2 Example: three link cylindrical robot Up to this point, we have developed a systematic method to determine the forward and inverse kinematics and the Jacobian for any arbitrary serial manipulatorForward kinematics: mapping from joint variables to position and orientation of the end effectorInverse kinematics: finding joint variables that satisfy a given position and orientation of the end effectorJacobian: mapping from the joint velocities to the end effector linear and angular velocitiesExample: three link cylindrical robotOr any other coordinate frame on the manipulator
3 Why are we studying inertial dynamics and control? Kinematic vs dynamic models:What we’re really doing is modeling the manipulatorKinematic modelsSimple control schemesGood approximation for manipulators at low velocities and accelerations when inertial coupling between links is smallNot so good at higher velocities or accelerationsDynamic modelsMore complex controllersMore accurate
4 Methods to Analyze Dynamics Two methods:Energy of the system: Euler-Lagrange methodIterative Link analysis: Euler-Newton methodEach has its own ads and disads.In general, they are the same and the results are the same.
5 Terminology Definitions Generalized coordinates: Vector norm: measure of the magnitude of a vector2-norm:Inner product:Definitions of other norms
6 Euler-Lagrange Equations We can derive the equations of motion for any nDOF system by using energy methods
7 Ex: 1DOF systemTo illustrate, we derive the equations of motion for a 1DOF systemConsider a particle of mass mUsing Newton’s second law:Mass is constrained to move vertically. Note that the potential energy is defined with respect to a ‘zero energy state’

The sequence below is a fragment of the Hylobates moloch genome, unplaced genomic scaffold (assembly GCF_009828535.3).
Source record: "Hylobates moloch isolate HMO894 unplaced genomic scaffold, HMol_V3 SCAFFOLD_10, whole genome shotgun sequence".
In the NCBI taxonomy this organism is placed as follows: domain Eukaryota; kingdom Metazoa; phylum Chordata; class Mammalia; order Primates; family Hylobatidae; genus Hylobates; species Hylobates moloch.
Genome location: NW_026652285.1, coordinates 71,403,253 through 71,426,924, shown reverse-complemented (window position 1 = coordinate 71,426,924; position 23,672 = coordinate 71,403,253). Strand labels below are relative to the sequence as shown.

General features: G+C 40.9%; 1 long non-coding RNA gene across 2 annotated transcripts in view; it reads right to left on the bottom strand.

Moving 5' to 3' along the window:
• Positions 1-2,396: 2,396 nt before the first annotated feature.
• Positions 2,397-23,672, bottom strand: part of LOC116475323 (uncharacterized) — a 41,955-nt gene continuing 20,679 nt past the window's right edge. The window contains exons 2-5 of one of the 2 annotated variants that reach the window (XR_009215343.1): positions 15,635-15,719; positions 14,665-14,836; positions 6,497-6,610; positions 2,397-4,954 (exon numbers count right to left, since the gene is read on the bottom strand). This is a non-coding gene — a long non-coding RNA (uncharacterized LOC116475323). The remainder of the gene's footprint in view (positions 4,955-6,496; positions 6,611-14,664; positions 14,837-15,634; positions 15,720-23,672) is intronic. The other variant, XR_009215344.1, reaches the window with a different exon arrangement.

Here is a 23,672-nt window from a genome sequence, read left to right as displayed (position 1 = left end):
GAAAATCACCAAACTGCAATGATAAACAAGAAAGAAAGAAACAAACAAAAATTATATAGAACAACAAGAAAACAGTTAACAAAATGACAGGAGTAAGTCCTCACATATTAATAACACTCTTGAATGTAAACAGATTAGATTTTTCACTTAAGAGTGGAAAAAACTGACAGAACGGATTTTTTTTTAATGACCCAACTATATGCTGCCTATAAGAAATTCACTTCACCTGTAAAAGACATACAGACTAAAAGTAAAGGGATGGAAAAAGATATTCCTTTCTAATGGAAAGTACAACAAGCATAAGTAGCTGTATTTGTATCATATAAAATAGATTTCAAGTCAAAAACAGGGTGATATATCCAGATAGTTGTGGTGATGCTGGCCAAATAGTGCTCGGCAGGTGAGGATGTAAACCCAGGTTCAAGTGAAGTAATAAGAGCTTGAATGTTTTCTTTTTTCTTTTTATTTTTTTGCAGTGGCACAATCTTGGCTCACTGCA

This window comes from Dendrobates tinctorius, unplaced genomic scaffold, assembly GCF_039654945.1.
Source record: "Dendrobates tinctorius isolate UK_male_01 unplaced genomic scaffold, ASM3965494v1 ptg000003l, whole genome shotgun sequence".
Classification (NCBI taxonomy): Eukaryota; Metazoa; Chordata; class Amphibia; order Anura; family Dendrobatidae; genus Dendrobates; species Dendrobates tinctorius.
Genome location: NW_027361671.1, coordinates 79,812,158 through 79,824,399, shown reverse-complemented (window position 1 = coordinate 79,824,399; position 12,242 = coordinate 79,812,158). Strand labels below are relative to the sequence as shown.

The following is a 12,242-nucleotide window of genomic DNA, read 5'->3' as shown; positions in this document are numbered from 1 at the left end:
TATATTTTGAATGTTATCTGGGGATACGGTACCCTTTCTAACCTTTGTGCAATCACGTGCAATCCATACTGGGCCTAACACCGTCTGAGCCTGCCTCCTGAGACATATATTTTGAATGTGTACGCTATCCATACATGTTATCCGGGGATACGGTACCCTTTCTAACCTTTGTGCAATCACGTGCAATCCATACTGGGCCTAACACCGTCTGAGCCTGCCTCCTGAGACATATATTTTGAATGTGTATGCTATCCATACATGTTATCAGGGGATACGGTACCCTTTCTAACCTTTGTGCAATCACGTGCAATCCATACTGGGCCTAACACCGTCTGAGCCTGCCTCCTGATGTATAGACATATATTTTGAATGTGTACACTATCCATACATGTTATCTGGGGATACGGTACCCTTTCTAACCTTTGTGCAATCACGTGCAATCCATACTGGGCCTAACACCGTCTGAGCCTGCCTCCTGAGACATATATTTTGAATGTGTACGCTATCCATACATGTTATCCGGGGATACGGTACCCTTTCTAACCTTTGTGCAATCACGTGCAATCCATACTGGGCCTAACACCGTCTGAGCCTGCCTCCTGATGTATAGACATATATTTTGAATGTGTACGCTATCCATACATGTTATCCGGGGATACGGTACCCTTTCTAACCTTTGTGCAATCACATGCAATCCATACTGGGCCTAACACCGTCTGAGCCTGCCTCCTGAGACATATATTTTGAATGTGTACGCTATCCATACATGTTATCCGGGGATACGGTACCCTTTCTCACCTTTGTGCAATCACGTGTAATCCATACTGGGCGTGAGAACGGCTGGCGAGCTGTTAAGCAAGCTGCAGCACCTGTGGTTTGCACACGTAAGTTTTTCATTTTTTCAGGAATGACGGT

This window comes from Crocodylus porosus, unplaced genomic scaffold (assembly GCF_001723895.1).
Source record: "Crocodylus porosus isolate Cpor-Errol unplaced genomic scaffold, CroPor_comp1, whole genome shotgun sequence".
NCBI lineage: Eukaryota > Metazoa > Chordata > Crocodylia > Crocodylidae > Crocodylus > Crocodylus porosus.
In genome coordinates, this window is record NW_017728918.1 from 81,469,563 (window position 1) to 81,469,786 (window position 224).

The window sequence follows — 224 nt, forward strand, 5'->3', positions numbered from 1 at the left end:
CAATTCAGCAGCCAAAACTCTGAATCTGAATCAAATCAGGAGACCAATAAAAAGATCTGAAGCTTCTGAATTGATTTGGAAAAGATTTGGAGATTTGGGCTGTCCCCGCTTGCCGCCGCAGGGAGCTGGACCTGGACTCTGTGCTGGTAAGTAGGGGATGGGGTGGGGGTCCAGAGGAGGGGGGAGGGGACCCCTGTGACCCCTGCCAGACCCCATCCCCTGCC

8 Euler-Lagrange Equations If we represent the variables of the system as generalized coordinates, then we can write the equations of motion for an nDOF system as:
10 Ex: 1DOF system Let the total inertia, J, be defined by: : Note that this result gives a nonlinear equation: we can linearize using the small angle assumption
11 InertiaInertia, in the body attached frame, is an intrinsic property of a rigid bodyIn the body frame, it is a constant 3x3 matrix:The diagonal elements are called the principal moments of inertia and are a representation of the mass distribution of a body with respect to an axis of rotation:r is the distance from the axis of rotation to the particle
12 Inertia The elements are defined by: Center of gravity The point principal moments of inertiar(x,y,z) is the densitycross products of inertiaThe point
13 The Inertia MatrixCalculate the moment of inertia of a cuboid about its centroid:Since the object is symmetrical about the CG, all cross products of inertia are zero
14 InertiaFirst, we need to express the inertia in the body-attached frameNote that the rotation between the inertial frame and the body attached frame is just R
15 Newton-Euler Formulation Rules:Every action has an equal reactionThe rate of change of the linear momentum equals the total forces applied to the bodyThe rate change of the angular momentum equals the total torque applied to the body.